How long do lawyers staying in their roles?

Posted in Latest News on 25 Mar 2024

Our latest Douglas Scott salary survey covers a vast array of topics. One of the most interesting aspects is the length of time people spend in their roles.  

Since 2013, our market-leading salary survey has asked these critical questions about how long people spend in roles, what they are earning, what benefits they receive and more. This year’s salary survey throws up some interesting analysis of how long people are now staying in a job, with some regions of the country going up and others going down.  

Let’s start with the headline figure – this year, lawyers were, on average, staying in their jobs four years and one month. This UK-wide figure is down slightly on last year’s figure, which was four years and five months. However, it isn’t a broad variation, and this figure has remained roughly the same for the past few years. (In 2022, the figure was exactly four years.) These figures show that the market remains roughly consistent despite some challenging market conditions over the past few years, which is probably welcome news to employers and employees. However, looking across the United Kingdom, we can see a slightly different picture. For example, across the South-West and Wales, the length of time people have been in roles has been going up year on year, with the average length of time people are spending in roles now four years and five months, up from 2022’s average of about three years and seven months. Yorkshire and the North-East are telling a similar story, with this year’s average being four years and three months, up by three months on last year’s figure, which was up five months on 2022. It’s clear that some focus on retention has been made in these areas, and it will be interesting to see if these figures continue on their upward trajectory.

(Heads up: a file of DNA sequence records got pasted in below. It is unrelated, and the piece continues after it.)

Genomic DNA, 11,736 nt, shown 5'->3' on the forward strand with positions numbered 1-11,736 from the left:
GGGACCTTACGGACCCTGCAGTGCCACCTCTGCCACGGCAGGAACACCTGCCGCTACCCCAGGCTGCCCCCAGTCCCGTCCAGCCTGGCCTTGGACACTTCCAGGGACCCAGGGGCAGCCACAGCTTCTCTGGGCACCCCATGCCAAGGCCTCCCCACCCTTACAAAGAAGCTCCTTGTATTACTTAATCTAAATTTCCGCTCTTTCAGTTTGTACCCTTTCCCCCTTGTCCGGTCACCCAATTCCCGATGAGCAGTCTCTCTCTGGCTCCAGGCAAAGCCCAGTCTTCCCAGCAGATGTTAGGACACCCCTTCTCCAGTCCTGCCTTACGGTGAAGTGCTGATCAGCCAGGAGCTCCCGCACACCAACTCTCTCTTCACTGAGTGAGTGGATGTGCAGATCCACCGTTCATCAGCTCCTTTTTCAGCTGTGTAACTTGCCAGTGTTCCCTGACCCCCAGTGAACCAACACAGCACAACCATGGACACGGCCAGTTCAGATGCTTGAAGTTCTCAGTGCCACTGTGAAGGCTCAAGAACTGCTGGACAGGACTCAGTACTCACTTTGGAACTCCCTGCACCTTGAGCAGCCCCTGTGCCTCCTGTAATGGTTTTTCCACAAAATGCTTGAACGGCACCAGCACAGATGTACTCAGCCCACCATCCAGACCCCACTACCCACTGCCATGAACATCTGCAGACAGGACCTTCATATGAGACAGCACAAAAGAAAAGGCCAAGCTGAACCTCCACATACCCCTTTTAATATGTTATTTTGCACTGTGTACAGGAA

On the other end of the spectrum, one region has seen quite a sharp change in the length of time people spend with firms. In the Midlands and Eastern England, people stay in roles for just under four years, which sharply contrasts with 2023’s figure of just under five years. Whereas this region was leading the way for retention last year, it has now slipped back somewhat, with this year’s figure being more in line with the national trends. Regarding the largest market, London, the trends are much the same as across the UK, although the statistics are slightly lower than the national average. (About three years and nine months.) This is expected in a market like London, where things are constantly evolving and changing, and we will keep an eye on this area with interest. The rest of the country's figures broadly follow the national average: the North-West has had the sharpest drop of all these figures, but the average of 4 years and one month matches the national average.   

Overall, these statistics show a market that is, broadly speaking, stable and following a regular trend. Unlike last year, there are no significant outliers in the figures (last year, the Midlands and Eastern England stood very much apart from the regions of the UK), which hopefully is a sign of a healthy, stable market. We will follow developments regarding this area throughout the year and see how the market changes in next year’s salary survey. 

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